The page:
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that people are secure, they will be able to exercise the freedoms we want them to have. I congratulate the Home Secretary on getting the right balance in the measures that he is proposing to the House. He is being responsive, not reactionary; strong but fair; informed, but not intolerant. The measures are right for our time.

Mr. Grieve: Has it ever occurred to the right hon. Gentleman that the Government's constant zeal for regulation and their imposition of solutions through legislation on crime may in fact be contributing to the problem?

Mr. Byers: I accept that over-regulation that leads to an increase in bureaucracy can stand in the way of tackling crime, but I do not accept that regulation per se is inappropriate or wrong. On many occasions when I was in office, I received representations from people who wanted the Government to act, and that is all too easy. When they were in government, some Opposition Members might have responded to such proposals, but sometimes the right thing is to say, "No, we will not introduce measures because there are other ways to tackle the issue."

If we are to have an opportunity society, built on the strong foundations of a good economy and security in our homes and streets and at our borders, we must as a Government tell people what that opportunity society will bring. The Prime Minister set out some of those things in his speech to the Labour party conference, but we still need to address two major issues. We need, first, to tackle child poverty and, secondly, to increase home ownership.

The Government have an excellent record on tackling child poverty. We have made a commitment to eradicate it by 2020 and, by next year, 1 million children will have been lifted out of poverty. Any centre-left Government could be proud of that record, but the next stage will be the real challenge so, in 2005, I hope that we shall have a clear commitment that, by 2010, we will lift a further million children out of poverty.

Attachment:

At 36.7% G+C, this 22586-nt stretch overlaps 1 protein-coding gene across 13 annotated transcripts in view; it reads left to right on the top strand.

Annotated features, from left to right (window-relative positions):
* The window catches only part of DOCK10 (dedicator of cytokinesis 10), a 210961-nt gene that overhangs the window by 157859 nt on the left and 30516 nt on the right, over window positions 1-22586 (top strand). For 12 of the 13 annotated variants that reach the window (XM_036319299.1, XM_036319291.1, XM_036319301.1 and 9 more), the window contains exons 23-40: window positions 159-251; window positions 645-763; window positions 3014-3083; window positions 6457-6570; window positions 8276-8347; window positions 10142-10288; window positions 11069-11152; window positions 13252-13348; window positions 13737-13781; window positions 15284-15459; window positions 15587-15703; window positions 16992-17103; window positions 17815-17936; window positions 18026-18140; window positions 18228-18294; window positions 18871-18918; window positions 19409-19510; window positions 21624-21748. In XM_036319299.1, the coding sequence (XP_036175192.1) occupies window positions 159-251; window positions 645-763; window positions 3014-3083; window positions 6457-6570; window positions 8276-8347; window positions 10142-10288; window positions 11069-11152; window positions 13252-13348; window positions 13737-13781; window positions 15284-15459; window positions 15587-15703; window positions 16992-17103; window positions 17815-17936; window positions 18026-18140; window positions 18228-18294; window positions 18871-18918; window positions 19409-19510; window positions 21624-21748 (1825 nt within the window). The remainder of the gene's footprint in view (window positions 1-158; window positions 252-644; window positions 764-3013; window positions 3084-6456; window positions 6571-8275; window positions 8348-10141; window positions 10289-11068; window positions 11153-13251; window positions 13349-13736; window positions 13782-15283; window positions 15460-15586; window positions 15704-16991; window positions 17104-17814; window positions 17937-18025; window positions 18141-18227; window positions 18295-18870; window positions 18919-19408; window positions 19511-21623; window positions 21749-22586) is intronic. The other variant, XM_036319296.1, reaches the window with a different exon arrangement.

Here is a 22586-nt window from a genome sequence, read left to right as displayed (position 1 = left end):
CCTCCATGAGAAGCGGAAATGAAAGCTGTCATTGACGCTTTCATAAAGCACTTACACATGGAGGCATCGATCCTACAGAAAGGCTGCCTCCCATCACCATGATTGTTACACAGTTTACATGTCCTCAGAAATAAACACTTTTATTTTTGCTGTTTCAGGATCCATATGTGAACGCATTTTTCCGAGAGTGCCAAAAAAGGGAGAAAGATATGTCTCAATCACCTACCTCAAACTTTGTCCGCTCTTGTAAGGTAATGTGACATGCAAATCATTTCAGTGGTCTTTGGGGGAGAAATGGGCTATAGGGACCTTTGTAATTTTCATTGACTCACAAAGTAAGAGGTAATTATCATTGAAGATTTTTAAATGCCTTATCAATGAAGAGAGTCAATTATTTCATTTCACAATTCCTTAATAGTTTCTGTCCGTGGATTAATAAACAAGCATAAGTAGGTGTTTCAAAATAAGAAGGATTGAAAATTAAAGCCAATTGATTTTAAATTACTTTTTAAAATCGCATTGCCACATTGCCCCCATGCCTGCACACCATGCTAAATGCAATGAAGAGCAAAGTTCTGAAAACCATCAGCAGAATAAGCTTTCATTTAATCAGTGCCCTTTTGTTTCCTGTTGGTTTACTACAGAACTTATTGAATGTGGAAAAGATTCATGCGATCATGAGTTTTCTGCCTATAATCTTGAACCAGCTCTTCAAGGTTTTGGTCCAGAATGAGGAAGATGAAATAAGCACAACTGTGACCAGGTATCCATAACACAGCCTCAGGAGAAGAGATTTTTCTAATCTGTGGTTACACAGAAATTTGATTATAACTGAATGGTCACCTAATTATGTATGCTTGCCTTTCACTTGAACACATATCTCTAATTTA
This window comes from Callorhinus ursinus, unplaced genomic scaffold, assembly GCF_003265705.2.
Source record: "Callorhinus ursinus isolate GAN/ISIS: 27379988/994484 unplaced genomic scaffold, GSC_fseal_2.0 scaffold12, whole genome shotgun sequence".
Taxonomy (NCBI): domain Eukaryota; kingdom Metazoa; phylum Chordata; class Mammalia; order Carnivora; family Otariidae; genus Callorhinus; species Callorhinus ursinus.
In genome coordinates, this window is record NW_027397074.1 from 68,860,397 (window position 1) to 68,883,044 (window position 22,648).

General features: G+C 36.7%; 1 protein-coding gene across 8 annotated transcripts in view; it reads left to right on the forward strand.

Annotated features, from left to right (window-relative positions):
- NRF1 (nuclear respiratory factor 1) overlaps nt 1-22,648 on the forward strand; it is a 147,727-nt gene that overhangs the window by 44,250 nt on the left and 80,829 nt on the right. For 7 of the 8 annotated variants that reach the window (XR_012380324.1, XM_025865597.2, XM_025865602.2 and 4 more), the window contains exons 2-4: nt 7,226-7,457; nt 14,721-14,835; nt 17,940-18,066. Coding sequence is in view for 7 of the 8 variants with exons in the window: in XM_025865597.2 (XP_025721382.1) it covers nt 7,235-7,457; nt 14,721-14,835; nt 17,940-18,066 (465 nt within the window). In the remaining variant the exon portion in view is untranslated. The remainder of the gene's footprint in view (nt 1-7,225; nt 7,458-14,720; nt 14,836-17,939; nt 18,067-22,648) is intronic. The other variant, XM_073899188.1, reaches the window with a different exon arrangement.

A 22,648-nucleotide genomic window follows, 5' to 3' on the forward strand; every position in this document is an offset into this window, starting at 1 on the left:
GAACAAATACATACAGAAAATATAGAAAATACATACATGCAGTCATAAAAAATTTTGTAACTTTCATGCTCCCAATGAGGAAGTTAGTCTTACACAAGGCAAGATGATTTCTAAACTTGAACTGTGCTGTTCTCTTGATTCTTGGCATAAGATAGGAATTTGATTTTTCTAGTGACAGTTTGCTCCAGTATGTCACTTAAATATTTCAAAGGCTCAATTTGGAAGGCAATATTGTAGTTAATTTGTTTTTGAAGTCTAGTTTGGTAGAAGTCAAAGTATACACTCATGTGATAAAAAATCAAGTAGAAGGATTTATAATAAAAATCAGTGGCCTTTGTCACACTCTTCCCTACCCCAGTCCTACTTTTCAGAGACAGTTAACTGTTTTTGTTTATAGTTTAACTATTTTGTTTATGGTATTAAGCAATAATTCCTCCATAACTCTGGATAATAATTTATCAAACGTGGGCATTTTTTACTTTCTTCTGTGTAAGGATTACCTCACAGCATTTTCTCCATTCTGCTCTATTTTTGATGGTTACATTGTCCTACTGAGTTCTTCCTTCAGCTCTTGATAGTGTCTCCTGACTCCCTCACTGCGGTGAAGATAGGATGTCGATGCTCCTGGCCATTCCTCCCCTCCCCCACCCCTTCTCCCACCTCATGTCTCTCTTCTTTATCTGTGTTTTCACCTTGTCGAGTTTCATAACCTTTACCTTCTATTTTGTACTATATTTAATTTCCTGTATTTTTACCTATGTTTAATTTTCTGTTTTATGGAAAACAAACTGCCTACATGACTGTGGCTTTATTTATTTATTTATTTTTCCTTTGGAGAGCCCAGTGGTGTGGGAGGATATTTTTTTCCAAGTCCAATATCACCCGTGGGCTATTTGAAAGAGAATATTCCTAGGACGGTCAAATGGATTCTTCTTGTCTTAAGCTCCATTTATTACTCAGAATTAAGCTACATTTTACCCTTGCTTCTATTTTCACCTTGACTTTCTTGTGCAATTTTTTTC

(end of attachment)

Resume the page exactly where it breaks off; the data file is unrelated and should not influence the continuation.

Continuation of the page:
The number of owner-occupiers has been stuck at 70 per cent. since the early 1990s. If we are serious about providing opportunities, we have to increase that number dramatically.

It takes political courage to be a Government of change and reform. I welcome the fact that the Government have rejected the easy, safety-first option. We are providing opportunity and security in a changing world. It is an ambitious goal that is reflected in the Queen's Speech, and I am confident that it will commend itself to the House.

7.29 pm

Mr. Roger Gale (North Thanet) (Con): The right hon. Member for Tyneside, North (Mr. Byers) has just accused the Conservative party of being out of touch. I am proud to declare a non-pecuniary interest as a serving special constable—something I do to enable me to keep in touch. I hold a warrant with the British Transport police, as does another hon. Member, and I believe that I am right in saying that one further parliamentary colleague holds a warrant with the Home